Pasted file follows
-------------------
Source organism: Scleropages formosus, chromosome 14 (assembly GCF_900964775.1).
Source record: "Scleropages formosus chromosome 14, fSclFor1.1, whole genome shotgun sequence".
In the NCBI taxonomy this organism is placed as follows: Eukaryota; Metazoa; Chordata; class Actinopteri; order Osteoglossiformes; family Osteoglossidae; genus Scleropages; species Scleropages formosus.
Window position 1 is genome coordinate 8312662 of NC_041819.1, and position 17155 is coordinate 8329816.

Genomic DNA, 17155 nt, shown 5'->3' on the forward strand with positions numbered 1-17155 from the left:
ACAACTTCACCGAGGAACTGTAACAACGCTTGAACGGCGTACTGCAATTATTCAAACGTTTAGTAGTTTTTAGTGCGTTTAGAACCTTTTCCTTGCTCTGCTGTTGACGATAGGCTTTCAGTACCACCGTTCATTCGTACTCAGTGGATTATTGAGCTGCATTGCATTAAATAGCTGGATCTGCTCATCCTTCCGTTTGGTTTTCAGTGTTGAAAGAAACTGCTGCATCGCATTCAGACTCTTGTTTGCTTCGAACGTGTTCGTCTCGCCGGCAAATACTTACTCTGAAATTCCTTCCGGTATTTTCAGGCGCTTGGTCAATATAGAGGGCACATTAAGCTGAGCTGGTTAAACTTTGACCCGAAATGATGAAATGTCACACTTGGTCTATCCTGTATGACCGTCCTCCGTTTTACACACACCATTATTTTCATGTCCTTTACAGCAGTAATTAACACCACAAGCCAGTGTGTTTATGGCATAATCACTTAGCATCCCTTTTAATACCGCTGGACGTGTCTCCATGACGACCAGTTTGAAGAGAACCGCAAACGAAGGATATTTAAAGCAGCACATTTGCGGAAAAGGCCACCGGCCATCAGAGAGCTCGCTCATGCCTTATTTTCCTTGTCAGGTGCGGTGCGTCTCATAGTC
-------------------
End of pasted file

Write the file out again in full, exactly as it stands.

Source organism: Scleropages formosus, chromosome 14 (assembly GCF_900964775.1).
Source record: "Scleropages formosus chromosome 14, fSclFor1.1, whole genome shotgun sequence".
In the NCBI taxonomy this organism is placed as follows: Eukaryota; Metazoa; Chordata; class Actinopteri; order Osteoglossiformes; family Osteoglossidae; genus Scleropages; species Scleropages formosus.
Window position 1 is genome coordinate 8312662 of NC_041819.1, and position 17155 is coordinate 8329816.

Genomic DNA, 17155 nt, shown 5'->3' on the forward strand with positions numbered 1-17155 from the left:
ACAACTTCACCGAGGAACTGTAACAACGCTTGAACGGCGTACTGCAATTATTCAAACGTTTAGTAGTTTTTAGTGCGTTTAGAACCTTTTCCTTGCTCTGCTGTTGACGATAGGCTTTCAGTACCACCGTTCATTCGTACTCAGTGGATTATTGAGCTGCATTGCATTAAATAGCTGGATCTGCTCATCCTTCCGTTTGGTTTTCAGTGTTGAAAGAAACTGCTGCATCGCATTCAGACTCTTGTTTGCTTCGAACGTGTTCGTCTCGCCGGCAAATACTTACTCTGAAATTCCTTCCGGTATTTTCAGGCGCTTGGTCAATATAGAGGGCACATTAAGCTGAGCTGGTTAAACTTTGACCCGAAATGATGAAATGTCACACTTGGTCTATCCTGTATGACCGTCCTCCGTTTTACACACACCATTATTTTCATGTCCTTTACAGCAGTAATTAACACCACAAGCCAGTGTGTTTATGGCATAATCACTTAGCATCCCTTTTAATACCGCTGGACGTGTCTCCATGACGACCAGTTTGAAGAGAACCGCAAACGAAGGATATTTAAAGCAGCACATTTGCGGAAAAGGCCACCGGCCATCAGAGAGCTCGCTCATGCCTTATTTTCCTTGTCAGGTGCGGTGCGTCTCATAGTC